It is useful to discuss how you will ‘rate’ candidates against the answers that they give to questions.  Employing the use of a scaling mechanism, can be helpful in ensuring that each candidate is assessed in a similar way.  For instance, Dalhousie University uses a grid similar to the following:-




Teaching: Suitability of teaching style for undergraduate teaching



Suitability of teaching style for graduate teaching



Research: Research training and experience



Research plans



Supervision of research and theses



View of research area and potential contributions to field



Administrative experience:



Departments can adapt the criteria as necessary and a rating of marginal, acceptable, very good or excellent is provided in each instance.  A template is provided in the Resources at the end of this section.  Scaling and note-taking such as this has been shown to be an effective means of remembering and evaluating candidates.

Consideration should also be given to how you will present the University of Toronto and its local community.  While it is inappropriate to ask the candidate about their age, gender, race, family status, cultural background, sexual orientation (see below) in the interview, it is appropriate to indicate to candidates that the University is an inclusive campus that values the intellectual richness that results from the inclusion of a diverse range of interests, abilities, life experiences and world views.  Students at UofT represent a broad range of ethnic, social, economic and cultural backgrounds.  It is important that faculty are able to respond to the range of experience and needs of the students.  Therefore, it is significant that a candidate can address the ethnic and gender diversity of the University and its surrounding community.  You might want to describe the demographics of a typical class in terms of gender, ethnicity, etc.  You could ask the candidate about their experience teaching students of diverse racial and cultural backgrounds or the strategies that they have used for the inclusion of subject matter regarding gender and ethnocultural aspects.  Be sure to ask these questions of every candidate in a similar way.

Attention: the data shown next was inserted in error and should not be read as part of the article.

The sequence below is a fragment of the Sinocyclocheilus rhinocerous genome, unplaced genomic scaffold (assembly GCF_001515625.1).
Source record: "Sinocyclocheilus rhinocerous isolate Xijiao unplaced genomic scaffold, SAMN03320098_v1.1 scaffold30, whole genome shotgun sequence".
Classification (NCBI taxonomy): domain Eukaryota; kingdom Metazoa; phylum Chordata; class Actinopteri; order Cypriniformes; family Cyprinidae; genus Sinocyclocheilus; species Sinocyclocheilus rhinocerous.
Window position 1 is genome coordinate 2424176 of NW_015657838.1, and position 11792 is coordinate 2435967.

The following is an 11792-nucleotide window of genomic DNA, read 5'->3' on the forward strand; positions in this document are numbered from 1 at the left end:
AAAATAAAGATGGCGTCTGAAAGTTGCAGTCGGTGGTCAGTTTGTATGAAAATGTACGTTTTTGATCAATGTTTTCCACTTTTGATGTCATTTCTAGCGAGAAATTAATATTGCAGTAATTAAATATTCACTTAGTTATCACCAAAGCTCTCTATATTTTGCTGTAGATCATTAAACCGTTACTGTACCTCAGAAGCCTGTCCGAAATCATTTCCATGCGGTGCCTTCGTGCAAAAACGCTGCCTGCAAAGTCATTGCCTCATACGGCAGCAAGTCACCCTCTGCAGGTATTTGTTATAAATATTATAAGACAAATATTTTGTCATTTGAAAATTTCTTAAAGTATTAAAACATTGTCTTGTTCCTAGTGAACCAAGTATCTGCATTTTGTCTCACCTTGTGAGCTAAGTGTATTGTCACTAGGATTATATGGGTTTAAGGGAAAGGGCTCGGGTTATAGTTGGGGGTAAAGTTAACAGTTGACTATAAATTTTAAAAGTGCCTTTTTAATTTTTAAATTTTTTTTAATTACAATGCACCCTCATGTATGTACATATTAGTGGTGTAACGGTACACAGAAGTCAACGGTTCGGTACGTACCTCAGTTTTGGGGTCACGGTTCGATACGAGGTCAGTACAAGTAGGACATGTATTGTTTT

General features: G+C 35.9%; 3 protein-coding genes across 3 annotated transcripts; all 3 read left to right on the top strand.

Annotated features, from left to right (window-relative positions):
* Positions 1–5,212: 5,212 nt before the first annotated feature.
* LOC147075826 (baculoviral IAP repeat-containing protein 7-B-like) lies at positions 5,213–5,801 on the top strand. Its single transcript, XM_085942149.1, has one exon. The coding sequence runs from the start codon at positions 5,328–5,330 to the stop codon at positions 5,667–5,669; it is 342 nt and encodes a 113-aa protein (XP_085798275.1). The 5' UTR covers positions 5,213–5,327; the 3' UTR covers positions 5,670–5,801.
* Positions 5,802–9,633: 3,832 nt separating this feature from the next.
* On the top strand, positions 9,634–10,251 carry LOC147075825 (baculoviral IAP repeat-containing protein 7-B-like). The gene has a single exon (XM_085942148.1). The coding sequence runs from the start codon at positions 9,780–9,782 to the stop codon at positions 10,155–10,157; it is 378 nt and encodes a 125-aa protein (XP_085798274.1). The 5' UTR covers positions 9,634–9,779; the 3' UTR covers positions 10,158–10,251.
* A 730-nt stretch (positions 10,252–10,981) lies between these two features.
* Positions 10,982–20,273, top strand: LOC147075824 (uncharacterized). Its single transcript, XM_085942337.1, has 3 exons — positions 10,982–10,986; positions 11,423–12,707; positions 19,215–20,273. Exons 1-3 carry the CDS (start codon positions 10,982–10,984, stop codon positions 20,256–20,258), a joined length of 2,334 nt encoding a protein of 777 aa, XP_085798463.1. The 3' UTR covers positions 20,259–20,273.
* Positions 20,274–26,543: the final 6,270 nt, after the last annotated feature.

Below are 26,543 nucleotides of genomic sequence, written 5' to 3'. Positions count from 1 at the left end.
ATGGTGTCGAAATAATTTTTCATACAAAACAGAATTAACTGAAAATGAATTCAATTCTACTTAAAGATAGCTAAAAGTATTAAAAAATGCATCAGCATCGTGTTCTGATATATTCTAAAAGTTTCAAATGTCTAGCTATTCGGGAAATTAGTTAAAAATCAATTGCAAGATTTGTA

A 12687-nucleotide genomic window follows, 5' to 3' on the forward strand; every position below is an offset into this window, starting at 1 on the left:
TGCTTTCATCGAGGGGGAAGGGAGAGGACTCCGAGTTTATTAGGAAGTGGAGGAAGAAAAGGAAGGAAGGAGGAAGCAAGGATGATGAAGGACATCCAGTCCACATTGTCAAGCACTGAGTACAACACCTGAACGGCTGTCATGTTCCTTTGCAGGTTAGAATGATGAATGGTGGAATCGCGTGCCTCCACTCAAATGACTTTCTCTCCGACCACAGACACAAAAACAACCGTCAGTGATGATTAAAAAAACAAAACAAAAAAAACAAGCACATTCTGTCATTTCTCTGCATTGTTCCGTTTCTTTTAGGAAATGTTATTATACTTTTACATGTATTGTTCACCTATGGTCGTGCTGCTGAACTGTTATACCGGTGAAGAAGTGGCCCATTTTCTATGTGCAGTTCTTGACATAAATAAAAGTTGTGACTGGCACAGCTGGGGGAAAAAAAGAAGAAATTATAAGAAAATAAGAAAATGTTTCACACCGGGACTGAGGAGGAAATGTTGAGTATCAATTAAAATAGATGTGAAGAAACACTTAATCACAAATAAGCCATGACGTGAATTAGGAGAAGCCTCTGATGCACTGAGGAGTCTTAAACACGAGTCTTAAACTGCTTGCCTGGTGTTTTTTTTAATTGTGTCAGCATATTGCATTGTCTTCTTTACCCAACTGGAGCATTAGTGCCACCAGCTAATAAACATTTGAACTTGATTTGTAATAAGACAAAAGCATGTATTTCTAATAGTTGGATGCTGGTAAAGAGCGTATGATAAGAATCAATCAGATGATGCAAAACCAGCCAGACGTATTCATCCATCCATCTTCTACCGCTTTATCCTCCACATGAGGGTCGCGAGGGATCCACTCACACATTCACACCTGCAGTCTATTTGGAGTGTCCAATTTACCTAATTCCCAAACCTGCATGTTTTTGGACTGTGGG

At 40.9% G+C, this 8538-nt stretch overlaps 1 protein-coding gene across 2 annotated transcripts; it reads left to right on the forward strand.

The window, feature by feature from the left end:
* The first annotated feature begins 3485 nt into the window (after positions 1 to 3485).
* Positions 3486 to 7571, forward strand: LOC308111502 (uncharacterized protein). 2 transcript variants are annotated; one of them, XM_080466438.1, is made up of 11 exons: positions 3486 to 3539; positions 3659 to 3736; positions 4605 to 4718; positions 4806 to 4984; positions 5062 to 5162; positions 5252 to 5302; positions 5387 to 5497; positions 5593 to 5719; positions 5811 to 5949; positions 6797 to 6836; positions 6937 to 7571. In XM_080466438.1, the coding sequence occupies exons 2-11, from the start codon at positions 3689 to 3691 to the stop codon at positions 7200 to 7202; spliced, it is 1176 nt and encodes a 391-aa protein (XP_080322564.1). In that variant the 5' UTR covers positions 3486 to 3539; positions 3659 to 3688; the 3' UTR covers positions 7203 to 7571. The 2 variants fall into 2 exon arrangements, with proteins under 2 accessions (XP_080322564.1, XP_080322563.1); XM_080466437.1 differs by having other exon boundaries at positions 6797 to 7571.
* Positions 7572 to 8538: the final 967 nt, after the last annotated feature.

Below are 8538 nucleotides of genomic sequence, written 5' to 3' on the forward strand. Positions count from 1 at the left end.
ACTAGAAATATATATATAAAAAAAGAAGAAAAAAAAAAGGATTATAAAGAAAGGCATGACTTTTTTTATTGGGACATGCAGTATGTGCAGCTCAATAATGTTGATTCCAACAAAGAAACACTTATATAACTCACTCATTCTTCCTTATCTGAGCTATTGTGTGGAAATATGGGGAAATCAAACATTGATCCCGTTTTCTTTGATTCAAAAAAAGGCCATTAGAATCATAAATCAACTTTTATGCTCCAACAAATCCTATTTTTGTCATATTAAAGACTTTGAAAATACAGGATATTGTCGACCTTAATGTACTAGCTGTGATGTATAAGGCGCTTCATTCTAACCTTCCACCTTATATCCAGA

The Canadian Human Rights Commission and the Ontario Human Rights Code